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Barnard’s Loop

March 7, 2016 1 comment

When I was a kid, Barnard’s Loop was something that I saw on star charts, but it seemed so hopelessly dim, I never expected to actually see it.  And even when I started CCD imaging, it was still a somewhat elusive object: too large to capture unless you used a wide-angle lens, and even then you wouldn’t get decent resolution.  But the combination of a full-frame sensor and a very fast telephoto lens turns out to frame it nicely.

This image obviously has more in it than Barnard’s Loop.  M42/43, the Flame Nebula, the Horsehead Nebula, and M78 all sit nestled within the Loop.  But more interestingly for me, you can start to see the overall Orion Molecular Cloud complex in there: all the dim tendrils that connect each of these objects, some glowing, some blocking the view of the glow.  I regret stopping the lens down to f/2.8 now, as perhaps I would have captured more of the overall cloud that way.  I’d go back and retake the shot if I weren’t having so much fun with this new lens on other targets (and if I hadn’t spent five hours processing this one).  But I’ll consider this a success, as it’s another childhood dream accomplished.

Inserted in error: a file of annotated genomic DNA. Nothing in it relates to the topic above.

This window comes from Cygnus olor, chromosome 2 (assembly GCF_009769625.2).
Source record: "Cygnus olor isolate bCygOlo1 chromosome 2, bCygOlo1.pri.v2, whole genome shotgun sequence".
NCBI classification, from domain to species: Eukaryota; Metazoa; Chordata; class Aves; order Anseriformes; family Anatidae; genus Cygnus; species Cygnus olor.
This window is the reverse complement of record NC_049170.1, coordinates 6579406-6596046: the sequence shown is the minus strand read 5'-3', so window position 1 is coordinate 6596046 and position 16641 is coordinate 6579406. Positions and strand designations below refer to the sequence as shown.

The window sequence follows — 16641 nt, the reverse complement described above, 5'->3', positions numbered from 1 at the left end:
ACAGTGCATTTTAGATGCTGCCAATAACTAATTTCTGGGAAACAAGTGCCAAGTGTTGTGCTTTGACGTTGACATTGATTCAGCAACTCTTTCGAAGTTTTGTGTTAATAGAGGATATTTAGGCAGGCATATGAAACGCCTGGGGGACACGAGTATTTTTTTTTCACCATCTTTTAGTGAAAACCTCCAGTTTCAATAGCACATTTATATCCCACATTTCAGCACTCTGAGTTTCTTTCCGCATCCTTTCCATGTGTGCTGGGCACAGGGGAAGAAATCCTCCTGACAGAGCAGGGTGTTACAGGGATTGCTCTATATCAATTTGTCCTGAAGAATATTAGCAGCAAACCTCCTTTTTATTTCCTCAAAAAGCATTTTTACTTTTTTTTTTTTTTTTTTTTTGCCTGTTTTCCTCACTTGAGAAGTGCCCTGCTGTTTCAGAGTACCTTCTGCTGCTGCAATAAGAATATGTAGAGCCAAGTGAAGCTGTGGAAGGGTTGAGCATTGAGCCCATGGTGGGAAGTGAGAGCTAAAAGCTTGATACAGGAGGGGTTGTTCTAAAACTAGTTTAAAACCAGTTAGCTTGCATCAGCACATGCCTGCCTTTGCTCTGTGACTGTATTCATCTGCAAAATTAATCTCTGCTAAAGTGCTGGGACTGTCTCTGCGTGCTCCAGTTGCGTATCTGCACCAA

Barnards_Loop_FINAL_50 percent

(This image is reduced to 25% of full size, as the 6D’s output is over 20 megapixels.)

Image data:

  • Exposures: 81×2 min at ISO800 – total exposure time:  2h 42m
  • Telescope: Samyang 135 mm f/2 lens at f/2.8 (reviewed here)
  • Camera: Canon 6D (modified) with Astronomik CLS clip-in filter
  • Mount: Takahashi EM200
  • Guiding: Orion Starshoot, guided using PHD2
  • Conditions:  fair transparency, calm winds
  • Processing: DeepSkyStacker -> PixInsight -> Photoshop
  • Date: Feb 28, 2016

 

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